A common premise concerning consciousness is the need to raise it. On the surface this may sound like a great idea. On the other hand, maybe it’s not that great of a notion even though the concept of rising up would seem to be very progressive and positive. Being employed we look forward to a “raise.” And doesn’t raising our consciousness mean moving to a higher position; lift it up; elevate it? Yes, raising consciousness means elevating it to a higher level. But is that what we really want or need to do?
Let’s explore the fallacy in this concept of raising consciousness.
First, exactly what is consciousness? It seems the answer to this question is as slippery as an eel or as difficult to hold on to as a moonbeam. “Explaining the nature of consciousness is one of the most important and perplexing areas of philosophy, but the concept is notoriously ambiguous.”[i] But I’m going to make it less so. Consciousness is the sixth element. This makes it no less ambiguous than fire. Fire is an element, and so is consciousness.
However, consciousness as the sixth element is, in reality, divine consciousness. Moses and Jesus both experienced the divine call as something heard and something seen—in the form of a vision and a voice.[ii] This was the voice of God or the divine consciousness. Both were awakened and became aware of the blended aspects of spirit and matter.
Divine consciousness does not exist alone. It interpenetrates the other five elements of earth, water, fire, air, and space. In other words, divine consciousness is within all things of the seen and unseen worlds. All things are conscious and aware. This means all—not only creatures but such things as trees and even the earth itself. We are all one, all conscious and aware.
Thus, divine consciousness is a consciousness of oneness. This is not the thought of oneness but the consciousness of it. In other words, our thoughts flow from our consciousness. And our thoughts determine our reality. As we think, we become.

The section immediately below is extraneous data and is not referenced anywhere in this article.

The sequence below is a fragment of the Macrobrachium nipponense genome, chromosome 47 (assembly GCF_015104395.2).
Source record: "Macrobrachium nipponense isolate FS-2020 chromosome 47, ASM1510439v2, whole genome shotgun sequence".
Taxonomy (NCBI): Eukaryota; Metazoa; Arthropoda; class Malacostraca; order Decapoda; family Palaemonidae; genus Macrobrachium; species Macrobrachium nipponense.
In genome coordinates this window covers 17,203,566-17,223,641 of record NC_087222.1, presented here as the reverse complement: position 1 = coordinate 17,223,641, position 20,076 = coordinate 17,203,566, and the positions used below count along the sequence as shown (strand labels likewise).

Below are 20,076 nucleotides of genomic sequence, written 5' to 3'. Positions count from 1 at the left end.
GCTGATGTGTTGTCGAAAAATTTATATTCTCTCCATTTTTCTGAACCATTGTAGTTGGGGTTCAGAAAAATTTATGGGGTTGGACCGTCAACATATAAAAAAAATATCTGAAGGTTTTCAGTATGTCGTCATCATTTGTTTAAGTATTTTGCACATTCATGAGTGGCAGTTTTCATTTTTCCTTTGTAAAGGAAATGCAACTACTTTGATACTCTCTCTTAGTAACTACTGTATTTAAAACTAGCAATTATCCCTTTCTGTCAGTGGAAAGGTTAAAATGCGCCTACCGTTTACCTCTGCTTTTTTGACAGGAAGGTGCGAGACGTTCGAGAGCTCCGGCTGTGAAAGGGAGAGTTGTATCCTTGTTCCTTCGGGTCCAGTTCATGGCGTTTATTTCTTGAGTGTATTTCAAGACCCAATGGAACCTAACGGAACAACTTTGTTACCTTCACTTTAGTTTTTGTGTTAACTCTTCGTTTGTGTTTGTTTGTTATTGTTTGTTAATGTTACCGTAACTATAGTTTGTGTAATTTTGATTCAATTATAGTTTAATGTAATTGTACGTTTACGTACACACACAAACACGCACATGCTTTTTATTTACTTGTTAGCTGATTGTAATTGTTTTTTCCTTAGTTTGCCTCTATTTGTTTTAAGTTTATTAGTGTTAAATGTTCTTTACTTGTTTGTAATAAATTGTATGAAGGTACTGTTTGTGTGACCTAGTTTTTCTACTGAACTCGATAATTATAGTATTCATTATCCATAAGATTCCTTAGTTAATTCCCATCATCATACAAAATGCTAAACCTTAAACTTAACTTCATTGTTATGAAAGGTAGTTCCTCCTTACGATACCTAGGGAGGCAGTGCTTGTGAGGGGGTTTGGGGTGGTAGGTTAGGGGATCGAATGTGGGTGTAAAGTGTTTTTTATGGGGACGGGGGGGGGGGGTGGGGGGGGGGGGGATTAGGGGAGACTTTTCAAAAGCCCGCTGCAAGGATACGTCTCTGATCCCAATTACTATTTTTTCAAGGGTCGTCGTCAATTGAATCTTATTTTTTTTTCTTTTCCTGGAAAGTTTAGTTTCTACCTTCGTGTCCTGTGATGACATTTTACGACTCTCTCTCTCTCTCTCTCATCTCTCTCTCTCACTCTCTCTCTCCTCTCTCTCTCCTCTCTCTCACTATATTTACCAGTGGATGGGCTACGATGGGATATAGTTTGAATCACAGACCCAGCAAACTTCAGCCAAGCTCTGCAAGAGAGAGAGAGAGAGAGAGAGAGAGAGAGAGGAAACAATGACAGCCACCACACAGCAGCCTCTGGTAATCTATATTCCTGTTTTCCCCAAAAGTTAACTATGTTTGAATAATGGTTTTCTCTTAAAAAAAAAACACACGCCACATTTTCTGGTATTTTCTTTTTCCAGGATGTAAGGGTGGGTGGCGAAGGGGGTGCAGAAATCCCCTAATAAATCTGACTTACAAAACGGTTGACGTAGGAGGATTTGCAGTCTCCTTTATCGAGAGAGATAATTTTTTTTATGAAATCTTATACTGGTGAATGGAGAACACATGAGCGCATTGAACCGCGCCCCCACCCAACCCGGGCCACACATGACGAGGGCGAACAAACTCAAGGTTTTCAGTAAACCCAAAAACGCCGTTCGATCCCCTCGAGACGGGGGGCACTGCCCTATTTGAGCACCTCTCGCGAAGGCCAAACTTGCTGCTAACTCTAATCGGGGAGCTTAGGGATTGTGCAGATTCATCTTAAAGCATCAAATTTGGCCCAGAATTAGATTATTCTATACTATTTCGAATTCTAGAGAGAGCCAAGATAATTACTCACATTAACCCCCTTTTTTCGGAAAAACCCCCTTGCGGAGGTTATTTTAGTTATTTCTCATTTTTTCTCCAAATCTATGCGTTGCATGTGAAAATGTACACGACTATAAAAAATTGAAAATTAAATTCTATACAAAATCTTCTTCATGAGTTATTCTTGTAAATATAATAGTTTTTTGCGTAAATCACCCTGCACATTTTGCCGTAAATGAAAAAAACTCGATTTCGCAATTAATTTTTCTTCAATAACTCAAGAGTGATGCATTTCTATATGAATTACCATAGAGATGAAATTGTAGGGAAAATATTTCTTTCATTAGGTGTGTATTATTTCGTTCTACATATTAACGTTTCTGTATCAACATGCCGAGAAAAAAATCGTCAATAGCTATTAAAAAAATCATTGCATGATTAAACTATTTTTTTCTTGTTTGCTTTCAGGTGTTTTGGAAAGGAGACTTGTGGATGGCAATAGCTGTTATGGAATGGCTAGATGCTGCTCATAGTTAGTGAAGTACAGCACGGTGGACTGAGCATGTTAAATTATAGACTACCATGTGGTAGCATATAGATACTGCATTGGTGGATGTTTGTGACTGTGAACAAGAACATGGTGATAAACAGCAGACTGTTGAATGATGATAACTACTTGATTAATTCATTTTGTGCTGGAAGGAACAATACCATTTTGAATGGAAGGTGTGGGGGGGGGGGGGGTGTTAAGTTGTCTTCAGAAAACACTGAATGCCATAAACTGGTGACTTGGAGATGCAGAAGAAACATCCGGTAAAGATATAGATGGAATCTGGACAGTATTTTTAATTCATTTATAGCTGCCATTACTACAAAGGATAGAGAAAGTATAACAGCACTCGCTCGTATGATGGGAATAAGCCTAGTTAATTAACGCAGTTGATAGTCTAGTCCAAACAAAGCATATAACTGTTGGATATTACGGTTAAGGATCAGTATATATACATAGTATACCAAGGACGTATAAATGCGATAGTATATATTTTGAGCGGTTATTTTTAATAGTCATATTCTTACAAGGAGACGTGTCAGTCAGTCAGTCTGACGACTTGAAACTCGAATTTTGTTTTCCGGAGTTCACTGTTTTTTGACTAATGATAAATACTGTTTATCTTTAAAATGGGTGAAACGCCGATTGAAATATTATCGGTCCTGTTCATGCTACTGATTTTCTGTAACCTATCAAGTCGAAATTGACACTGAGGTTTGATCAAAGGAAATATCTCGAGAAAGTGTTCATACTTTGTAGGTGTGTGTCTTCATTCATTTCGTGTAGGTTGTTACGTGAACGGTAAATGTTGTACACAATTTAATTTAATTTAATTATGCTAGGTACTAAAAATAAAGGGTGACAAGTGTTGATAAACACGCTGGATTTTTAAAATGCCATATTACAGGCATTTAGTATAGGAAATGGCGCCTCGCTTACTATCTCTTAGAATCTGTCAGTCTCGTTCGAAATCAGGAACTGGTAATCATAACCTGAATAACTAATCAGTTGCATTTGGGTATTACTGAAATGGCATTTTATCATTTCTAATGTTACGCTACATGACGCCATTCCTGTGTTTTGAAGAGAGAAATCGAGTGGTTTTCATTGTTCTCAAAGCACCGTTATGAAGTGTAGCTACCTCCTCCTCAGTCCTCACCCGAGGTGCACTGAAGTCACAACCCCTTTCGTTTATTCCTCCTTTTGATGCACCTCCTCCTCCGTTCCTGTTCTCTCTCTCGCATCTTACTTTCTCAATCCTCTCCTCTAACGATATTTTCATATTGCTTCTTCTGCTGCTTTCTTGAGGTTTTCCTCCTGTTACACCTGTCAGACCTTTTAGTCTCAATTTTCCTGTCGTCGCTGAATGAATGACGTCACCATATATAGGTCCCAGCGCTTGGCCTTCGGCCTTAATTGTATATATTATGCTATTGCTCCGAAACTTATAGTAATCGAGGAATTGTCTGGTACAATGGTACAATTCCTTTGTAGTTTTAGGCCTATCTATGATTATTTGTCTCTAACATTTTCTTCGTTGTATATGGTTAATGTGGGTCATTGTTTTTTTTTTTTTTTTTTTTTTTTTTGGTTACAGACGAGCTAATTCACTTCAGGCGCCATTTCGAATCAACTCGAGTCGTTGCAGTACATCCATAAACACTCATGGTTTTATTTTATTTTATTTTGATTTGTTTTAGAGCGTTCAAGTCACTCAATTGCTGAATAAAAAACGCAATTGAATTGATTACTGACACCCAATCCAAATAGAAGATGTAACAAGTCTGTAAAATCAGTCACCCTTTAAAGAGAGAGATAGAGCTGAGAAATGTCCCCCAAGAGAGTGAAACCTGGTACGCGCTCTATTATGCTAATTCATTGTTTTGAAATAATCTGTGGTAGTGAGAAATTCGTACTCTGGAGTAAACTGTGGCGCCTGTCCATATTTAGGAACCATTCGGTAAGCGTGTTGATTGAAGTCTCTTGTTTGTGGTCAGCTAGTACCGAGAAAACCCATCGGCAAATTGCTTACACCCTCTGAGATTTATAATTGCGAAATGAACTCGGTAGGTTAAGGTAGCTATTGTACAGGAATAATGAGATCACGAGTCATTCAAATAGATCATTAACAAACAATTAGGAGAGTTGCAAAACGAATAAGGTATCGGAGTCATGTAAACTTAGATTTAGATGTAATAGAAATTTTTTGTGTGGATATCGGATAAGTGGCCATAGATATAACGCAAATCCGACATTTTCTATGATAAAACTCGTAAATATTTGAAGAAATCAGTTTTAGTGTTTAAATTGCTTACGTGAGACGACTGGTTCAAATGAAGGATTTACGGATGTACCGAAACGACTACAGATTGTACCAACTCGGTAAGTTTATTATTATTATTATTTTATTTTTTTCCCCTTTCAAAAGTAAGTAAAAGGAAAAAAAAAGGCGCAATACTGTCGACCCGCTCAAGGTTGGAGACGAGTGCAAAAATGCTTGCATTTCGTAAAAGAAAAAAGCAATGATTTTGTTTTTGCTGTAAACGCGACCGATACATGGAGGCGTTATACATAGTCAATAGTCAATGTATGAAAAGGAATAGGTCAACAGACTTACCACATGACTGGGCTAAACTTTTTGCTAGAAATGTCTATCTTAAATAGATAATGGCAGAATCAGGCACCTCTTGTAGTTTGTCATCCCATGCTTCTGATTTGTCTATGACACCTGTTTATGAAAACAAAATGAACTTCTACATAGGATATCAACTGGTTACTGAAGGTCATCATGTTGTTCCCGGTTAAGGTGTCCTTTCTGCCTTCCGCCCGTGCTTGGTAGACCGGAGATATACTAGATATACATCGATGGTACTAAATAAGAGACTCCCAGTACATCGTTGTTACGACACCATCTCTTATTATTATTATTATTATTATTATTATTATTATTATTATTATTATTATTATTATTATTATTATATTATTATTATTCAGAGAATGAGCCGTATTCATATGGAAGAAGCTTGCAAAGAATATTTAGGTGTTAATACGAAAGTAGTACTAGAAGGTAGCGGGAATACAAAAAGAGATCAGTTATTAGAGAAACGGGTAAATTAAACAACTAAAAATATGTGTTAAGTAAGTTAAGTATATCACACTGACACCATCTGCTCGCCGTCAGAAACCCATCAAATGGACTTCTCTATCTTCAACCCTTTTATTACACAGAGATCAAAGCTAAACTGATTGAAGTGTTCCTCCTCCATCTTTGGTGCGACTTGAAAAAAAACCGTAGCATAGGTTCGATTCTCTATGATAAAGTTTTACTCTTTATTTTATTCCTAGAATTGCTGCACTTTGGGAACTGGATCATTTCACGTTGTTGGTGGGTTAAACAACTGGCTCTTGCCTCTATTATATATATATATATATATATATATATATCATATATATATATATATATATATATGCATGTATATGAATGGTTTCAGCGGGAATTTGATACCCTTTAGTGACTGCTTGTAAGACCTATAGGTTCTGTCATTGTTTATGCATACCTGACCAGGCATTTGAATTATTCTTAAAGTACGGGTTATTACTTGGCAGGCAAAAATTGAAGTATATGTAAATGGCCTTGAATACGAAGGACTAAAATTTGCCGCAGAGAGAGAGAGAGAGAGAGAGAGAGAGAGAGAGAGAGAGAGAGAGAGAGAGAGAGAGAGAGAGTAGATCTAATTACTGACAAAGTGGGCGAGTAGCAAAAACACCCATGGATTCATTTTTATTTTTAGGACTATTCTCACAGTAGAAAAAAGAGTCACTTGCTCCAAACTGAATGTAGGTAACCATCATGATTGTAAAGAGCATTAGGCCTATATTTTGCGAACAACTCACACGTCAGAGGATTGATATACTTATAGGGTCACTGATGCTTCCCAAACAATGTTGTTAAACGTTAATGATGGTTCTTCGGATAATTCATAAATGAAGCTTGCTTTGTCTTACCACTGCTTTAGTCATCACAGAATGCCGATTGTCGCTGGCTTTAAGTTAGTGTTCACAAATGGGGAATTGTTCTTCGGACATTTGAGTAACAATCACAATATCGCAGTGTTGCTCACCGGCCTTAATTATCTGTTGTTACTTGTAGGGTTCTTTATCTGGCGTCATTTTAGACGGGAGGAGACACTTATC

We are born with a consciousness of oneness, but within an unknown period of time, it is overshadowed by a dualistic consciousness. This is the reason why the majority of people have a dualistic consciousness, which also means their thought patterns are dualistic—right and wrong, good and evil, win and lose, success and failure.
Common sense deems raising our dualistic consciousness only results in a greater sense of duality which means greater thought processes of separation or dichotomy— two opposed ideas such as war and peace.
Our dualistic consciousness does not need to be raised but transformed back to our original birth consciousness of radical nonduality where all dichotomies permeate each other such as spirit interpenetrates matter—true oneness. And when you awaken, your earthly awareness expands and your original consciousness blends together with your dualistic consciousness.
Radical Nonduality is Heart-Mind Consciousness
Our heart-mind consciousness is our awakening and awakened minds. It is still corruptible and deluded but awakening to the reality of interpenetrating radical nonduality. It is a shift from viewing life totally from the I position to one where the I and the we interpenetrate—the I in the we, and the we in the I.
Our consciousness flows from our hearts through our minds—the sun of our hearts gives light to the moon of our minds. We no longer recognize people by race and gender but as human beings with a divine spark within. Judgments and discernments are not made on a label of color or sex but on the basis of the person’s actions to us and to others.
True compassion is centered in the heart, not in the mind. Compassion is not an intellectual exercise but a feeling within our hearts and our bodies of the struggle and suffering of others. It is from our hearts that we may truly acknowledge our own struggle and suffering and our loved ones’ struggle and suffering through the challenges and obstacles that life invariably throws at us.
[i] Rocco J. Gennaro, “Consciousness,” Internet Encyclopedia of Philosophy, http://www.iep.utm.edu/consciou/.
[ii] In October of 1993, my wife, Sherry, and I conducted a spiritual journey to the Big Island of Hawaii. To begin the journey, we conducted a spiritual, or religious, ceremony called a burning or feeding the spirits of the ancestors. We performed the ceremony the day before my vision at dusk. In the predawn hours, less than twelve hours later, I experienced the divine call both as something heard and something seen—in the form of a vision and a voice. “This star is you; you are this star. The purification is of the people; all are one.” This star was Venus, the morning star.